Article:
34. Those in alliance with the Jews will be given the same treatment as the Jews.
  35. No one (no tribe which is party to the Pact) shall go to war except with the permission of Muhammed (may Allah bless him and grant him peace). If any wrong has been done to any person or party it may be avenged.
  36. Any one who kills another without warning (there being no just cause for it) amounts to his slaying himself and his household, unless the killing was done due to a wrong being done to him.
  37. The Jews must bear their own expenses (in War) and the Muslims bear their expenses.
  38. If anyone attacks anyone who is a party to this Pact the other must come to his help.
  39. They (parties to this Pact) must seek mutual advice and consultation.
  40. Loyalty gives protection against treachery. Those who avoid mutual consultation do so because of lack of sincerity and loyalty.
  41. A man will not be made liable for misdeeds of his ally.
  42. Anyone (any individual or party) who is wronged must be helped.
  43. The Jews must pay (for war) with the Muslims. (this clause appears to be for occasions when Jews are not taking part in the war. Clause 37 deals with occasions when they are taking part in war).
  44. Yathrib will be Sanctuary for the people of this Pact.
  45. A stranger (individual) who has been given protection (by anyone party to this Pact) will be treated as his host (who has given him protection) while (he is) doing no harm and is not committing any crime. Those given protection but indulging in anti-state activities will be liable to punishment.
  46. A woman will be given protection only with the consent of her family (Guardian). (a good precaution to avoid inter-tribal conflicts).
  47. In case of any dispute or controversy, which may result in trouble the matter must be referred to Allah and Muhammed (may Allah bless him and grant him peace), The Prophet (may Allah bless him and grant him peace) of Allah will accept anything in this document, which is for (bringing about) piety and goodness.
  48. Quraysh and their allies will not be given protection.
  49. The parties to this Pact are bound to help each other in the event of an attack on Yathrib.
  50. If they (the parties to the Pact other than the Muslims) are called upon to make and maintain peace (within the State) they must do so. If a similar demand (of making and maintaining peace) is made on the Muslims, it must be carried out, except when the Muslims are already engaged in a war in the Path of Allah. (so that no secret ally of the enemy can aid the enemy by calling upon Muslims to end hostilities under this clause).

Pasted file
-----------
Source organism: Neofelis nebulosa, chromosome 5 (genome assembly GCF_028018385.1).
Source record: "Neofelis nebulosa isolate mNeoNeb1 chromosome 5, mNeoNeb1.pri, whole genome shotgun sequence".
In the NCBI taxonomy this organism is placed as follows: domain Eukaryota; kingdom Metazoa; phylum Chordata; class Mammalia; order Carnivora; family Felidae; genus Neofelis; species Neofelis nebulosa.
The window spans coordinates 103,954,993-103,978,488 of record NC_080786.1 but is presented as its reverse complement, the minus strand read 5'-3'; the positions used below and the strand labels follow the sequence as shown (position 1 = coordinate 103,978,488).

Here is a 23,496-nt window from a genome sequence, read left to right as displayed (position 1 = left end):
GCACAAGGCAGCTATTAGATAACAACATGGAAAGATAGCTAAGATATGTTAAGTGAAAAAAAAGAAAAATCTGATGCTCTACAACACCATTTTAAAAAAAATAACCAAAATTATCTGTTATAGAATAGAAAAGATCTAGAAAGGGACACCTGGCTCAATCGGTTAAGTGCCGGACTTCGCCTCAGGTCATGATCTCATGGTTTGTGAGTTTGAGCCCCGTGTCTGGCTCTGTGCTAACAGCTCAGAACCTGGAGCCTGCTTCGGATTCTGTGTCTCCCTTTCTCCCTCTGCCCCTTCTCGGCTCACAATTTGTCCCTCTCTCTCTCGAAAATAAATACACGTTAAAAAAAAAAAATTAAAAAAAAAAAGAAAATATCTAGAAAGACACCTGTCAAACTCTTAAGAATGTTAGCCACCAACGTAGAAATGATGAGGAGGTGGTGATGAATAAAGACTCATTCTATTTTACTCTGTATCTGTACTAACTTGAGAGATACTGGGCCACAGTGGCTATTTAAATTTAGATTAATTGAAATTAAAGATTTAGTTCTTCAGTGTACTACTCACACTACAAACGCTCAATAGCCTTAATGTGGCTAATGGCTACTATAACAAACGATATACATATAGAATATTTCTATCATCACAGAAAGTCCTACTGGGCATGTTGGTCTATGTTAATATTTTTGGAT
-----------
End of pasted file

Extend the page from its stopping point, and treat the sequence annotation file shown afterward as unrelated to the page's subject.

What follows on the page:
51. Everyone (individual) will have his share (of treatment) in accordance with what party he belongs to. Individuals must benefit or suffer for the good or bad deed of the group they belong to. Without such a rule party affiliations and discipline cannot be maintained.
  52. The Jews of al-Aws, including their freedmen, have the same standing, as other parties to the Pact, as long as they are loyal to the Pact. Loyalty is a protection against treachery.
  53. Anyone who acts loyally or otherwise does it for his own good (or loss).
  54. Allah approves this Document.
  55. This document will not (be employed to) protect one who is unjust or commits a crime (against other parties of the Pact).
  56. Whether an individual goes out to fight (in accordance with the terms of this Pact) or remains in his home, he will be safe unless he has committed a crime or is a sinner. (i.e. No one will be punished in his individual capacity for not having gone out to fight in accordance with the terms of this Pact).
  57. Allah is the Protector of the good people and those who fear Allah, and Muhammad (may Allah bless him and grant him peace) is the Messenger of Allah (He guarantees protection for those who are good and fear Allah).